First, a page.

And we'd need to increase the size of the military "tenfold," he tells us; shouldn't that call into question the advisability of the mission set we're settling on, seeing as that kind of expansion is COMPLETELY IMPOSSIBLE?
Unfortunately for the Army, the 2nd camp holds the senior positions of power within TRADOC, FORSCOM and the ARSTAF. Hence, we have seen 0 Counter IED initiatives transferred from the OCO to the Base Budget and our HumanTerrain Teams, PRTs and Advise and Assist Brigades are all ad hoc. We have no new Officer Branches of Service. Where are the MOS and Branches that cover COIN, SFA, Stability Operations, C-IED, etc.? They are all being pulled from traditional Branches like Civil Affairs, Infantry and MP and taught these additional skills in 3-hour blocs of instruction, but as a SECONDARY skill set, not a PRIMARY skill set, while their primary skills sets (IN, MP) depreciate.Now he's really going off the rails. We need new branches for Stability Operations? Why don't we then have separate branches for offensive and defensive operations? Why don't we have MOSes for pistol shooting and rifle shooting, or for foxhole-digging (shamelessly stolen from Schmedlap)?
AABs (more accurately, modular brigades augmented for security force assistance) are not "ad hoc"; they're not completely purpose-built, either, but they are trained and augmented specifically to perform a specific mission set. Despite whatever whinging I've done in the past about this, the Army has actually made a ton of progress on this front.
This is really reflective of a much bigger debate, the one the Schmedlap has been covering pretty extensively (and Madhu has been referring to extensively!) on his own blog: whether we ought to be building a force specifically to do certain things, or whether the focus should be on making sure they know how to do things. There's obviously always going to be a blend here, but purpose-building and task-orienting every individual and unit in the force is a really quick and easy way to guarantee a whole lot of inefficiency, waste, and unpreparedness.
1) What is our mission? Is it to fight two fronts with two nation-states and occupy/stabilize one/two failed states? Is it to win on two fronts and hold on a third. Just what is it that our country wants us to do. What our mission is will drastically change our organization.Easy: to fight and win our nation's wars. The harder part is figuring out exactly how to train, equip, man, spend, orient, and so on to accomplish that mission. No one is gonna spoon-feed this to us. Imagine the entire range of possible missions, assign probabilities and risk to each of them, apply the available resources and figure out how to get it done. This is why we have planners (ahem).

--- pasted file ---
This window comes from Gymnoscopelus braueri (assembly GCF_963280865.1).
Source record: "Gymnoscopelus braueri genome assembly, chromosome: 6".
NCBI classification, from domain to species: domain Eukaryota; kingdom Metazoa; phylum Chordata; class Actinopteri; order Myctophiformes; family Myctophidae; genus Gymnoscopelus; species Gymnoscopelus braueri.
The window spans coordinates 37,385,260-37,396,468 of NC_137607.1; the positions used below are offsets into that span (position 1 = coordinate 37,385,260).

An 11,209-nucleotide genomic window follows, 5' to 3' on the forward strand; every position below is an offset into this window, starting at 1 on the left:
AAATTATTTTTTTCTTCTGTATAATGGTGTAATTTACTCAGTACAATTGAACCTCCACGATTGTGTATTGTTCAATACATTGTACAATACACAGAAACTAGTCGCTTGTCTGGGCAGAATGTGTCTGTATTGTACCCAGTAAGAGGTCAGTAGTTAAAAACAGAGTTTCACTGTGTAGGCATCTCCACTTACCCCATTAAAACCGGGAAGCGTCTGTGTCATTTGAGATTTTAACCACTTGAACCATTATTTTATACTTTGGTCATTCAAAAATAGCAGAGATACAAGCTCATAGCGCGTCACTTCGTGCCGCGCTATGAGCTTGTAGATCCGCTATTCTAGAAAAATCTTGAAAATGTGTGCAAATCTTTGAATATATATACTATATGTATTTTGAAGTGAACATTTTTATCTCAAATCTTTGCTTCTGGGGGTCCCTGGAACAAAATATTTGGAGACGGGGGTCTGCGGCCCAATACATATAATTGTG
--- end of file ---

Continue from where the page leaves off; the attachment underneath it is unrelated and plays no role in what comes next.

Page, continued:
2) Is our current structure with the Combatant Commands having no control over the training of the force coming to fight their fight correct? Should each Combatant Commander be tasked with training his/her own force to address the problem areas in their AORs?Yes, it is, and no, they shouldn't. There may be plenty wrong with Goldwater-Nichols, and we might need to rework our national security structures in certain ways to be better prepared for future conflict. Scrapping the COCOMs and establishing what would amount to autonomous regional armies is not one of the things that ought to be on the list.
You want to come up with a way to make sure that we lose a war in South America, in the apparently unlikely circumstance that we should have to fight one? Let SOUTHCOM train its own dedicated units, and make sure there's no overlap with the dudes over in CENTCOM who have actually fought in wars. Decentralize your training and doctrine to ensure that there's no consistency at all in the Army. Break the ARFORGEN construct and make sure you enlist dudes for ten-year contracts, all to be spent OCONUS.
ARFORGEN is a good concept. The services are responsible for providing trained and ready forces to the Combatant Commanders, who are then responsible for effectively employing those forces in operations. What's wrong with this system, I wonder? Did we have trouble in Iraq because the 10th Mountain didn't spend all its time running around in the desert at NTC? I don't think so. Scrapping this construct and making the COCOMs responsible for force provision as well as force employment is a really, really terrible idea.
1) Why are officers not promoted the instant they receive a higher degree of civilian education? Why are they only promoted based on time-in-grade? During the Civil War, many Generals were in their 20s and 30s. Why is an officer not promoted based on merit, knowledge and intelligence?Because degrees don't mean dick. It's really weird to say "you ought to get promoted as soon as you get an advanced degree!" and then in the same paragraph, contend that promotions should be merit-based. Credentials do not equal merit! How about making promotions performance-based? But then we'd have to come up with an objective and comprehensive means to effectively evaluate performance, and we're not doing so well at that one, either.
But in reality, promotion to O-4 and upwards is merit and performance based (if imperfect). We don't have a whole lot of freedom to screw around with automatic promotion to O-3, either. If you think the Army has captain- and major-retention problems now, start telling people that if they suck at their job they might be stuck as lieutenants for a decade!